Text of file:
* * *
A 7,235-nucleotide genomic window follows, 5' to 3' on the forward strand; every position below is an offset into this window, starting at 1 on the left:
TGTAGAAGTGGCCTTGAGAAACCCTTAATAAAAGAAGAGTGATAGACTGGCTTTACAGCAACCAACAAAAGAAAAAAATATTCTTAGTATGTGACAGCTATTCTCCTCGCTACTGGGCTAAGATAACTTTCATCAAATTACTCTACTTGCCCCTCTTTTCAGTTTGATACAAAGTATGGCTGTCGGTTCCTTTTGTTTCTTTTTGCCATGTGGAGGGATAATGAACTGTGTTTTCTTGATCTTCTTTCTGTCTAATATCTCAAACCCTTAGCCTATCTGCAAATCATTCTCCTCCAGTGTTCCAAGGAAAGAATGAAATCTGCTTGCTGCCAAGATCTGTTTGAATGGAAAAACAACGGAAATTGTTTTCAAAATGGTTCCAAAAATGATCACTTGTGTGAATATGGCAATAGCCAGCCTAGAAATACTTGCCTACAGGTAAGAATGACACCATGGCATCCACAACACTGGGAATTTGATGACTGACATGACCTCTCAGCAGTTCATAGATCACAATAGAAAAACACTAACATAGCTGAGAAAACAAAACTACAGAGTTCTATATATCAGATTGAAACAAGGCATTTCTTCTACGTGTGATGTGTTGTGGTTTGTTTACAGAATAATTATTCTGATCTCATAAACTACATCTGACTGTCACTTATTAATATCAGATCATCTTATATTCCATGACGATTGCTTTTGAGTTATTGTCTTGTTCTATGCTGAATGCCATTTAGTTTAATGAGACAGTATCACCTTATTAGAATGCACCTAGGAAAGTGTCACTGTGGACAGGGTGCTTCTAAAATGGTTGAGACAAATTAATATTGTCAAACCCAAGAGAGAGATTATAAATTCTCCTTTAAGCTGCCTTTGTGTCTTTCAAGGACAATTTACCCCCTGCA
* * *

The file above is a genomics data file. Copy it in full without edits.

A 7,235-nucleotide genomic window follows, 5' to 3' on the forward strand; every position below is an offset into this window, starting at 1 on the left:
TGTAGAAGTGGCCTTGAGAAACCCTTAATAAAAGAAGAGTGATAGACTGGCTTTACAGCAACCAACAAAAGAAAAAAATATTCTTAGTATGTGACAGCTATTCTCCTCGCTACTGGGCTAAGATAACTTTCATCAAATTACTCTACTTGCCCCTCTTTTCAGTTTGATACAAAGTATGGCTGTCGGTTCCTTTTGTTTCTTTTTGCCATGTGGAGGGATAATGAACTGTGTTTTCTTGATCTTCTTTCTGTCTAATATCTCAAACCCTTAGCCTATCTGCAAATCATTCTCCTCCAGTGTTCCAAGGAAAGAATGAAATCTGCTTGCTGCCAAGATCTGTTTGAATGGAAAAACAACGGAAATTGTTTTCAAAATGGTTCCAAAAATGATCACTTGTGTGAATATGGCAATAGCCAGCCTAGAAATACTTGCCTACAGGTAAGAATGACACCATGGCATCCACAACACTGGGAATTTGATGACTGACATGACCTCTCAGCAGTTCATAGATCACAATAGAAAAACACTAACATAGCTGAGAAAACAAAACTACAGAGTTCTATATATCAGATTGAAACAAGGCATTTCTTCTACGTGTGATGTGTTGTGGTTTGTTTACAGAATAATTATTCTGATCTCATAAACTACATCTGACTGTCACTTATTAATATCAGATCATCTTATATTCCATGACGATTGCTTTTGAGTTATTGTCTTGTTCTATGCTGAATGCCATTTAGTTTAATGAGACAGTATCACCTTATTAGAATGCACCTAGGAAAGTGTCACTGTGGACAGGGTGCTTCTAAAATGGTTGAGACAAATTAATATTGTCAAACCCAAGAGAGAGATTATAAATTCTCCTTTAAGCTGCCTTTGTGTCTTTCAAGGACAATTTACCCCCTGCA